Assistant Sports Editor
CAMBRIDGE, N.Y. -- Last season, the Cambridge Central School football team headed into the Section II, Class D semifinals against Salem with an undefeated record and the confidence to match it.
The game ended with a 27-26 loss, which still stings a year later.
Flash forward to Saturday, and the Indians find themselves in the same spot.
The Indians are 8-0, and the only thing that stands in the way of a shot at a 13th sectional title, and 17th title game appearance, is a 5-3 Salem team.
Whichever way you cut it, the Indians are coming in fired up.
"You can say it's not revenge, but it really is," coach Doug Luke said after his team beat Whitehall 48-18 last Saturday. "They beat us last year, and we don't want to let them beat us again."
But the large heads aren't coming with the Indians this time. Instead, the Indians are remembering what it takes to get this far.
"We are definitely not underestimating our opponents," junior Chris Warnke said. "Last year, we came into the game cocky and Salem beat us up pretty bad."
Salem is 5-3, but two of the defeats were forfeits due to low numbers. Their only loss on the field was to Greenwich.
"We just have to keep working at it each day," senior lineman Kiel Kyer said. "And slowly get better each day."
Junior quarterback Ethan English admitted that the team was happy to see Salem again, but they had to keep it in perspective.
"We are excited, but regardless of the opponent we have to have the same game plan and come in like it was any other team," English said. "What happened last year is behind us, but it adds a little something."
But even if it's behind them, the thoughts still creep in. And for some, that's exactly the way they want it.
"Last year was brutal to take," Rowland said. "We have to keep it in the back of our minds that we did lose to them last year, and we have to remember that feeling."
So how do the Indians go about fixing that mistake?
By doing what they have done all year -- Run the football.
Junior fullback Chris Warnke has 998 yards and 13 scores, while Rowland has 860 and 15 touchdowns.
But without their offensive line, those stats don't happen.
"They have a lot of heart. We wouldn't be anywhere without them," Rowland said. "They come to practice every day ready to work."
The front five, consisting of seniors Nate Winchester, Mico Contreras, and Kier, plus junior Josh Haskell and sophomore Kordell Benson, have been a dominant force, as Cambridge has averaged 41.5 points a game and have posted 40 or more in five straight.
"They are not overly big, but we knew they could be good right from the beginning," Luke said. "I said at the beginning of the year, we go as far as they go."
The Indians have wins over both teams in the other Section II semifinal (Rensselaer and Greenwich), and the offensive line has been a major part in helping score touchdowns late to seal games.
"Our conditioning is our strong point, definitely," Rowland said. "We have won a couple games this year because of it. Our line was able to control their line in the fourth quarter because we were in better shape."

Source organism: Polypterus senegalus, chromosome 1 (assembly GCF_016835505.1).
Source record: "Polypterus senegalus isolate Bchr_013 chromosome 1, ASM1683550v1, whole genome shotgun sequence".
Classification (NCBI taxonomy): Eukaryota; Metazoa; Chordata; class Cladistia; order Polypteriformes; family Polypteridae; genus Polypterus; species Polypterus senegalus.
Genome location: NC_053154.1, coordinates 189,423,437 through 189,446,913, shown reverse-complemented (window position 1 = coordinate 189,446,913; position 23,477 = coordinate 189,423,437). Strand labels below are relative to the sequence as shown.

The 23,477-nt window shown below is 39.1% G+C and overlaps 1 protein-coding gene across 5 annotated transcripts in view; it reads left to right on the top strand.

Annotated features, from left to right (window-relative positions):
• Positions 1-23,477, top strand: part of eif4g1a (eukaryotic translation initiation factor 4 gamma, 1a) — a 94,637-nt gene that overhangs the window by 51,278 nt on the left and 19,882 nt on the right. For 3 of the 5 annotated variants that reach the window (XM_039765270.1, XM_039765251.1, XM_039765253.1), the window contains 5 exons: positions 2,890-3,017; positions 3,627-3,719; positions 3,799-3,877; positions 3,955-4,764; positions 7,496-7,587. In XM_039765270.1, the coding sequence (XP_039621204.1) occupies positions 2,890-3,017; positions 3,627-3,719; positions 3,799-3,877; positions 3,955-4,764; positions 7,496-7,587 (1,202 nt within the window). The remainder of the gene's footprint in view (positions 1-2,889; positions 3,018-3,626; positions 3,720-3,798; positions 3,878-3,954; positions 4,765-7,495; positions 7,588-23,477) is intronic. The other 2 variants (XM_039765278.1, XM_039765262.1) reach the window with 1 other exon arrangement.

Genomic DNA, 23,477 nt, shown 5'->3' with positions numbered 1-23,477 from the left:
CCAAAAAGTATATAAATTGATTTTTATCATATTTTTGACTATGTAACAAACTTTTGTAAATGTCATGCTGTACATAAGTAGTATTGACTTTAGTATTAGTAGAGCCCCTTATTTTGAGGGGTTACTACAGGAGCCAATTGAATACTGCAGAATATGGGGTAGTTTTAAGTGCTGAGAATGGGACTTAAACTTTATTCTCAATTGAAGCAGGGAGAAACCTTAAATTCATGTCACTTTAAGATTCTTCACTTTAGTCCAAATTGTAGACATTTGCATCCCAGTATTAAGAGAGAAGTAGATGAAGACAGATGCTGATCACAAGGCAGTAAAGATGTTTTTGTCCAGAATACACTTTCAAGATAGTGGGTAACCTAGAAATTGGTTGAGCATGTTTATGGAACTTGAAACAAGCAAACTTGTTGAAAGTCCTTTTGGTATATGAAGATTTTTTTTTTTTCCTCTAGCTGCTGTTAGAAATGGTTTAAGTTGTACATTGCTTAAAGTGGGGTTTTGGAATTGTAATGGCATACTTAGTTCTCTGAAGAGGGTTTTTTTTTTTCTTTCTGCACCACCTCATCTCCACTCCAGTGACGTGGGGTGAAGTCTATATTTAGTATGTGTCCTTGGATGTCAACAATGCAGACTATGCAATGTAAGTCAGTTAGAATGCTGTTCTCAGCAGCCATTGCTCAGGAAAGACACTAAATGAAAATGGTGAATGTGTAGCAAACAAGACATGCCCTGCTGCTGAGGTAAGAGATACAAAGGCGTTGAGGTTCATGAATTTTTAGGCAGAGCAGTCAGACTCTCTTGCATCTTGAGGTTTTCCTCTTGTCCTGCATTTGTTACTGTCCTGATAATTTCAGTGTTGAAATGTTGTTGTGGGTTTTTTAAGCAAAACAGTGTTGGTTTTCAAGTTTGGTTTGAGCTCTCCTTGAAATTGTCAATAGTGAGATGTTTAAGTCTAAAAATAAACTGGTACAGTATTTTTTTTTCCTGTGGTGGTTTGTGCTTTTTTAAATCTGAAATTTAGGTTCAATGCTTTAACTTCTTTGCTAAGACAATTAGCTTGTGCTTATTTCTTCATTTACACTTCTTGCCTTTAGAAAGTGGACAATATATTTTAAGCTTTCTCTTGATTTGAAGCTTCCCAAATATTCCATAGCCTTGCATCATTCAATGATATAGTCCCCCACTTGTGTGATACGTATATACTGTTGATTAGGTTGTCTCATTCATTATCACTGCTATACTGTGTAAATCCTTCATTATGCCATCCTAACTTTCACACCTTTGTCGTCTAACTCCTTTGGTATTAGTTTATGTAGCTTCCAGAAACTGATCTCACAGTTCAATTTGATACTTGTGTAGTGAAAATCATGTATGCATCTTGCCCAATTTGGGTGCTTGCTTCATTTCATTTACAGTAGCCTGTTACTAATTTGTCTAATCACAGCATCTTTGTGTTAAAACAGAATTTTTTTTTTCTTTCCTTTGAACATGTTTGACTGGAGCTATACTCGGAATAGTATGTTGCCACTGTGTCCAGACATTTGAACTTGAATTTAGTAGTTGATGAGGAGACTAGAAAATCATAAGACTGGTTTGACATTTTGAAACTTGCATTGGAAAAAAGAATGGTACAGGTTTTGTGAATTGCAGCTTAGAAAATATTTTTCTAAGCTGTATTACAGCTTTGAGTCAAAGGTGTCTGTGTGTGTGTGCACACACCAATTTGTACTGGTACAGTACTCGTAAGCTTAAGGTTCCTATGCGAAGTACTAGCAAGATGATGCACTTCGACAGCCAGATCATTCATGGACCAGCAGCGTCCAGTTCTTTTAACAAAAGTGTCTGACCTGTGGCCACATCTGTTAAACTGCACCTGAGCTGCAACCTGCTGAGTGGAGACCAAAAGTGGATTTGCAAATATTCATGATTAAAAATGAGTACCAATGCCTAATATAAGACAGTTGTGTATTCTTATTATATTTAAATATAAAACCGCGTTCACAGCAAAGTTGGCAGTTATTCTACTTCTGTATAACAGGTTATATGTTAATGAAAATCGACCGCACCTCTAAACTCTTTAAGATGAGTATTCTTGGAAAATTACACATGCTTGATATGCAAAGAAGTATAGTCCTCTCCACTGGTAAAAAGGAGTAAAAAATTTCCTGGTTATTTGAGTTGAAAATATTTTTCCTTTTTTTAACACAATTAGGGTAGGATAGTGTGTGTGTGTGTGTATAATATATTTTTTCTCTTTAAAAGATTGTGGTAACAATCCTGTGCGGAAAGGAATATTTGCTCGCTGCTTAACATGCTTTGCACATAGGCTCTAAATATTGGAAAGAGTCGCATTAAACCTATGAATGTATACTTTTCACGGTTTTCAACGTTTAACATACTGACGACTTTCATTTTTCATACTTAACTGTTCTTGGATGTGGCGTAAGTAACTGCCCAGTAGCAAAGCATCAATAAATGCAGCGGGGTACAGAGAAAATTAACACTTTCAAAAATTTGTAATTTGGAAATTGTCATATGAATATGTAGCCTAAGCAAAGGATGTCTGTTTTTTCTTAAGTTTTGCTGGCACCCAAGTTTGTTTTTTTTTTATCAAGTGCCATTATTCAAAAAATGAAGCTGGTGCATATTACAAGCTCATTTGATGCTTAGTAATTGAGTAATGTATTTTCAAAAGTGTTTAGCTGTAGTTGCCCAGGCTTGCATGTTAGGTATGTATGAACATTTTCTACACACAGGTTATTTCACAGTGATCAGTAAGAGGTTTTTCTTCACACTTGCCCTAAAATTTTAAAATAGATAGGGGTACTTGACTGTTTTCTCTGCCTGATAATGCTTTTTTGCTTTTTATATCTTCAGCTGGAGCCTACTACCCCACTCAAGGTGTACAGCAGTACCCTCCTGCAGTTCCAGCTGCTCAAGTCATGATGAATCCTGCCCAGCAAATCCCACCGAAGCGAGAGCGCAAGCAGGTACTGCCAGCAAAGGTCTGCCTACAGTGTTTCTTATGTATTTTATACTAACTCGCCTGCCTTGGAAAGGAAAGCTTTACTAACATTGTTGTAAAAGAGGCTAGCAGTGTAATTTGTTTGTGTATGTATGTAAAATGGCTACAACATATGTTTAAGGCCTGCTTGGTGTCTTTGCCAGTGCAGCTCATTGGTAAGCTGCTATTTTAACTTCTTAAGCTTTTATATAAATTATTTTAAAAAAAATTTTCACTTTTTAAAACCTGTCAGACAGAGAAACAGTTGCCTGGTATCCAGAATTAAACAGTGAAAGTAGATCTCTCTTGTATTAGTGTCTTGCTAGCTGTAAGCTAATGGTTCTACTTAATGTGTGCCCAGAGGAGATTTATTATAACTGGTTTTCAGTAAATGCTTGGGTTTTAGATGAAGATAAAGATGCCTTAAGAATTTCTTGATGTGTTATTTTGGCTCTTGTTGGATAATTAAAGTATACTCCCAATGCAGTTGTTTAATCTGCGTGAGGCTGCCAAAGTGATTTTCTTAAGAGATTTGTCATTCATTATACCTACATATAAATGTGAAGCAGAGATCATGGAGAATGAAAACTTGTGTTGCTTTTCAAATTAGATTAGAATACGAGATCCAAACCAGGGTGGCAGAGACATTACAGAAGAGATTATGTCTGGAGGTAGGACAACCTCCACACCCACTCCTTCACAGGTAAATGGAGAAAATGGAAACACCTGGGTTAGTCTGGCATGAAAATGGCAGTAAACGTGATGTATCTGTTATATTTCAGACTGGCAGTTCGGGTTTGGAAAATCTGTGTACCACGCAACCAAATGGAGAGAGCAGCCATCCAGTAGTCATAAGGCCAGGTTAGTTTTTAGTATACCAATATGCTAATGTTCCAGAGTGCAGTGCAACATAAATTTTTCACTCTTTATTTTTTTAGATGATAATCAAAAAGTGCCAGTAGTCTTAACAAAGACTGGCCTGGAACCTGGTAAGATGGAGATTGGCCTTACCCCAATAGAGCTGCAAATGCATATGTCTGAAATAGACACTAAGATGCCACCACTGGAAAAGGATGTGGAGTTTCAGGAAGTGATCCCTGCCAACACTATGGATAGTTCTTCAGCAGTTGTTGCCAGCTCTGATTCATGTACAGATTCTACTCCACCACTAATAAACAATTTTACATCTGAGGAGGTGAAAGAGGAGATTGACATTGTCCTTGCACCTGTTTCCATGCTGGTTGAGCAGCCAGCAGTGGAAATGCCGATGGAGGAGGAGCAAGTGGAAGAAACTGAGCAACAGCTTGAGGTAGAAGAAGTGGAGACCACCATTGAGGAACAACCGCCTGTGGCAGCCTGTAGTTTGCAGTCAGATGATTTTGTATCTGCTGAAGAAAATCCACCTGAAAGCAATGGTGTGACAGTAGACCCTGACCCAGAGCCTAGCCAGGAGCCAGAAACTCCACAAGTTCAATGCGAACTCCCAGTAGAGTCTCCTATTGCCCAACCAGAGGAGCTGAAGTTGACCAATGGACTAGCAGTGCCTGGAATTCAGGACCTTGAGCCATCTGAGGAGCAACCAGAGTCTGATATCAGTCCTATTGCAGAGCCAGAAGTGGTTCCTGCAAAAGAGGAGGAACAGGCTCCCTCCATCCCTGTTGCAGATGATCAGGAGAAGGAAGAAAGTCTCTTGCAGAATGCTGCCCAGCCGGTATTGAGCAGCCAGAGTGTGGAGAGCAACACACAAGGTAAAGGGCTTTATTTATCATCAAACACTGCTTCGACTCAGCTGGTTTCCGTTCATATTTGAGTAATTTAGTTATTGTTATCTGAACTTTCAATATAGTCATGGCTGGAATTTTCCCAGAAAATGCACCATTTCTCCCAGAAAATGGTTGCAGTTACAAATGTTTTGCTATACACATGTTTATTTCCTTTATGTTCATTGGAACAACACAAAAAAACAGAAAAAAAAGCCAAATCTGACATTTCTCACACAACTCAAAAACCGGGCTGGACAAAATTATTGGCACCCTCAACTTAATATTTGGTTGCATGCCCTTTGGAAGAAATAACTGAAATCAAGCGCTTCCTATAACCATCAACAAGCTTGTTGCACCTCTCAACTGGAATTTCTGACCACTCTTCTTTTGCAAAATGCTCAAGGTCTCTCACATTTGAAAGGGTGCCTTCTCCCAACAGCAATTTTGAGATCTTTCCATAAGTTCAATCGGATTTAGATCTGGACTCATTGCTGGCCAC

What has led the line to being so successful? The word ‘heart' is thrown around a lot to describe their play, but Winchester thinks it comes down to being close.
"I think we have really grown as a team," Winchester said. "The chemistry has gotten a lot better. There has been a healthy relationship between all of us."
English thinks that the line has come together because they are taking pride in their work.
"They are certainly very protective," English said. "Their main goal is to protect us. They take pride in it. They take pride when we score. Even though a lot of the times they don't get the glory they deserve, they take pride in the success we have as a team."
One set of plays that Cambridge has found a lot of success is trap plays. These plays have allowed Rowland, in particular, to get to the outside and make a play.
"That's been our bread and butter all year," Rowland said. "And that is because the line is so good at pulling. Every time I hear that play called, it is a great feeling. I get my two linemen out in front of me, and they will give me the best shot."
Warnke, who prefers dive plays to suit his bulldog-like style of running, says that on the rare occasion he does get to the outside, he eats it up.
"Whenever I come around that line, and I see one or two of them pulling for me, it makes me feel good. Makes me feel like I get the protection I need."
Any time that the Indians make a big play, Kyer says that the line feels a huge rush.
"Pretty much the best thing [about big plays] is that we did it as a team. There are so many things that go into it. [The backs] are doing a good job running, but we are doing a great job blocking."
But no matter who gets the ball, or which play is ran, the Indians are going out to give it their best on Saturday. Otherwise, the heartache of last year will be the last feeling they get this year, too.
"That's what we try to explain to them," Luke said. "My playing career was over a long time ago. I told [the seniors] that, after this game, if you don't do what you are supposed to do, your career is over, too"
Saturday's game will be played at Schuylerville, with a 1 p.m. kickoff.